JetBird, the planned low-cost air charter service, caused quite a stir at the 2006 EBACE exhibition when it ordered 50 of Embraer’s Phenom 100 very light jets and optioned another 50. Speaking exclusively to EBACE Convention News before this year’s show, JetBird managing director Paul Gearney confirmed that the order still stands and that the operator expects to begin flying in April 2009.
The firm orders are backed by an undisclosed, nonrefundable deposit. Gearney said the current list price for a four-passenger Phenom 100 certified to European Aviation Safety Agency (EASA) standards is $2.925 million (up from the $2.825 million at 2005 values announced by Embraer last year). He also said JetBird has secured an undisclosed discount on the list price.
Zurich, Switzerland-based JetBird is owned by Irish private investment firm Claret Capital which has provided an equity investment of $40 million to $60 million through 2012. Conrado Dornier, a member of the famous German aircraft manufacturing family has made a “small, undisclosed investment” in the venture and is interested in operating a possible hub for JetBird near Munich.
Low-cost On-demand Travel
Evidently, the funding behind the start-up operator so far will cover the cost of almost half of the Phenom 100s on firm order. The rest of the money will have to be generated by income beginning in 2009, and/or from fresh investment in the company.
Claret owns 80 percent of the operator; the other 20 percent of its equity is owned by company management. In fact, the legal incorporation of the company is to be transferred to Dublin.
According to 28-year-old Gearney, JetBird has a unique business model that will result in the first pan-European point-to-point, on-demand, low cost executive jet service. He claims it will revolutionize the business travel market with a similar impact to that which the low-cost airlines have had on commercial air travel.
During EBACE’07, JetBird is expected to introduce a new CEO, recruited from one of Europe’s low-cost carriers. Gearney said the individual does not come from leading players EasyJet or Ryanair, although he admitted that candidates from both those carriers had been considered.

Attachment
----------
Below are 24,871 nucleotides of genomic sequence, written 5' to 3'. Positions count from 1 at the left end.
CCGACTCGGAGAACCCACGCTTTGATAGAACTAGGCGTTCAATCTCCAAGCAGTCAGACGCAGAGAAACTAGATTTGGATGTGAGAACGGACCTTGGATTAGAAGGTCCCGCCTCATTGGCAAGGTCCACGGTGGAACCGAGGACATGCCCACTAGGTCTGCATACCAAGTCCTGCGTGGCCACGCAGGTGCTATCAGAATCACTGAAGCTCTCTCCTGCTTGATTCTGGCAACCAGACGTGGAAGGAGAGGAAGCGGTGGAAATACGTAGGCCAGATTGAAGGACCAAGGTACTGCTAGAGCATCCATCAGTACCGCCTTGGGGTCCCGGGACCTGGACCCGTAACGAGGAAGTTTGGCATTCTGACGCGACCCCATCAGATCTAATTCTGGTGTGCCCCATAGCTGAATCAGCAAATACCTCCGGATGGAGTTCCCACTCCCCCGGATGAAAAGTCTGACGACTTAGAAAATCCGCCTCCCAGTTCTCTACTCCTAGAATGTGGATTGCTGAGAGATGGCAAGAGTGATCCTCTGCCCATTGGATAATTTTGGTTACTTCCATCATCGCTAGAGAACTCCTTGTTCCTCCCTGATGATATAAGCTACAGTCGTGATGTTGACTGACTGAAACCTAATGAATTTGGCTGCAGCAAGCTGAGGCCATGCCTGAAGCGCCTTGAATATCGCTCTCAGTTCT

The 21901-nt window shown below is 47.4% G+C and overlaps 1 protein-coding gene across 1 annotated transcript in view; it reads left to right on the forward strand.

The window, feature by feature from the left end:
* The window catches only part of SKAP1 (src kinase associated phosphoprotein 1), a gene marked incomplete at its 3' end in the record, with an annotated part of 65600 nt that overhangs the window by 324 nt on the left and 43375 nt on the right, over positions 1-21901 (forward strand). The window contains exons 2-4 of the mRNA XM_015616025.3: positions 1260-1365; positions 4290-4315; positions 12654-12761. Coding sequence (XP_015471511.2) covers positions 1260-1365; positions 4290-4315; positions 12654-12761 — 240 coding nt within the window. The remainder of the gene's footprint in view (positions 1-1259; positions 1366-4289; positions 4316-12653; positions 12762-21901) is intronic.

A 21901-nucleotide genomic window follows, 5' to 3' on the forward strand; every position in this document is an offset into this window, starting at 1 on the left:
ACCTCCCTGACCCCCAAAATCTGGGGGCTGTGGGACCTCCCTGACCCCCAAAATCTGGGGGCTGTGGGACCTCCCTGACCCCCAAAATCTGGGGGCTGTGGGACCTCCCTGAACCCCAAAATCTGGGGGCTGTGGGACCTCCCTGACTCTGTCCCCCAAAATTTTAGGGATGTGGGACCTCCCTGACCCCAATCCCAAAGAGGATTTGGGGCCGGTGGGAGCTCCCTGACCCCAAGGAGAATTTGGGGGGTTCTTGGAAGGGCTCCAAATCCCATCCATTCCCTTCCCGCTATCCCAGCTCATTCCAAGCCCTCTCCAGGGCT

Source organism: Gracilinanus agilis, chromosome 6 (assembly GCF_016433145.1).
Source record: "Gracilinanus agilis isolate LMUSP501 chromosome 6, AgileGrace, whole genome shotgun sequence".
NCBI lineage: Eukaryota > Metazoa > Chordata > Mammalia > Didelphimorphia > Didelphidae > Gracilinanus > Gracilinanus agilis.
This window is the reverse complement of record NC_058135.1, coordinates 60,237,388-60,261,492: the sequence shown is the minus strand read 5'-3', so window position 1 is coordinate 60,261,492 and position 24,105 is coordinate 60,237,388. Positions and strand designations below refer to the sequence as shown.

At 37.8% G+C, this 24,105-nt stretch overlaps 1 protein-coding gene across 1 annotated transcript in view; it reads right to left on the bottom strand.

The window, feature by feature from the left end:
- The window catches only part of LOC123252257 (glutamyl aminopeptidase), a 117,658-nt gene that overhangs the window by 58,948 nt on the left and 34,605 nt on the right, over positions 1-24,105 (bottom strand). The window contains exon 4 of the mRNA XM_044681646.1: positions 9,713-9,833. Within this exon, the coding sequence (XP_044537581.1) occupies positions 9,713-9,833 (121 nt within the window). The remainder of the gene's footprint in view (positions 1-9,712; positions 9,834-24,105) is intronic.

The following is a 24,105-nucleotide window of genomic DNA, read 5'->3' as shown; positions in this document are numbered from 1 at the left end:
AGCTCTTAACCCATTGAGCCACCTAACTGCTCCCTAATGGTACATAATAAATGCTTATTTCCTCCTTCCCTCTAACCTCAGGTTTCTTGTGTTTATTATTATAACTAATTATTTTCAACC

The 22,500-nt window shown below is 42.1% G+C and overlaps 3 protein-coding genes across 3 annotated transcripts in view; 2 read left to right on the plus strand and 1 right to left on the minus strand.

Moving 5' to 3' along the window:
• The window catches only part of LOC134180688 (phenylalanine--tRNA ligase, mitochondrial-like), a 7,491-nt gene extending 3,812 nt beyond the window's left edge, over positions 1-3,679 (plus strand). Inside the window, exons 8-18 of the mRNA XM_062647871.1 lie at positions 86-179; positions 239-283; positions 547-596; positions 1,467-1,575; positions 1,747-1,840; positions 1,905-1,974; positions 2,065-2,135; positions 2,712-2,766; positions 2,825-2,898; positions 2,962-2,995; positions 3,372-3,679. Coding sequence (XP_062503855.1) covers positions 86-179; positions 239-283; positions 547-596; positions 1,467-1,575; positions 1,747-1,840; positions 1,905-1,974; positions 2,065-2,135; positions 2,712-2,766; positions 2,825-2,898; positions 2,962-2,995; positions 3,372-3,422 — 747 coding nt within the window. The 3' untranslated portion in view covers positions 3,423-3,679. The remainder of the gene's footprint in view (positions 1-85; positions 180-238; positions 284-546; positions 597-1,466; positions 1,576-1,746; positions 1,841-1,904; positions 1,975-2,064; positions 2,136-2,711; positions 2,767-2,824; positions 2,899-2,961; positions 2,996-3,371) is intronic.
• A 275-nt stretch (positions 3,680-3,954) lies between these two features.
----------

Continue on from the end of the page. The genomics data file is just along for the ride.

Operations will start with a series of hub airports along the length of a “banana-shaped” swathe of Europe between London and Rome. “The route network will not be a great surprise to anybody,” said Gearney. “We won’t go just anywhere because deadheading costs are high. So we won’t be flying to 800 European airports, rather to perhaps 50 business aviation airports,” he explained. Some 65 percent of flights are expected to originate in the UK, France, Germany, Switzerland and Italy.
Lessons from the Low-cost Carriers
According to the JetBird managing director, there is also a “significant demand” for corporate shuttle operations, including some to eastern European cities where scheduled airline connections are often inadequate. Within five years of launch, the company expects to have aircraft permanently based in Switzerland, Germany, Italy, France and the UK. Zurich has been mooted as one of the main hubs and Gearney confirmed that negotiations are also under way with an airport in the London area (not Farnborough), and at cities in Germany’s Ruhr region, such as Düsseldorf, Cologne, Munster and Münchengladbach.
“We will transform European private jet travel by providing an attractive alternative for existing private jet clients at up to 50 percent less than current branded operators, making it available to the affluent masses,” said Gearney. Pricing will be based on a fixed per-hour cost of ?2,500 ($3,325) for the first hour, followed by a per-kilometer cost thereafter and no other charges. Essentially, JetBird’s aim is to serve a very specific target market for people who are used to business class but not business aviation.
The company intends to apply low-cost airline strategies and practices to the air taxi market. Gearney said it will be a virtual operation, outsourcing everything apart from the flying itself. This will include online flight booking, maintenance, flight planning, ground transport and, possibly, pilots. The goal, he said, is “to make flying as cheap as possible for the client and enable a maximum number of people to fly.”
Deliveries of the 50 firm orders are to start in 2009, with the options for up to 50 more to be exercised over a five-year period. The contract allows conversion of all orders and options to the larger Phenom 300. “The 300’s two extra seats make it more expensive, so for the time being we will take only 100s, but ultimately the market will decide,” said Gearney.
The Phenom 100 is powered by a pair of Pratt & Whitney Canada PW617F engines and is expected to enter service in mid-2008. Gearney said the Brazilian model had been chosen because it is “superior to all other aircraft in its class in terms of space and comfort, and is designed to achieve high utilization and efficient turnaround times.” Carrying four passengers, it will have a range of 1,160 nm, allowing
direct flights from Geneva to Stockholm, Kiev, Istanbul or Rabat. According to Gearney, the Phenom’s operating costs will be lower than rival very light jets, as well as comparable turboprops.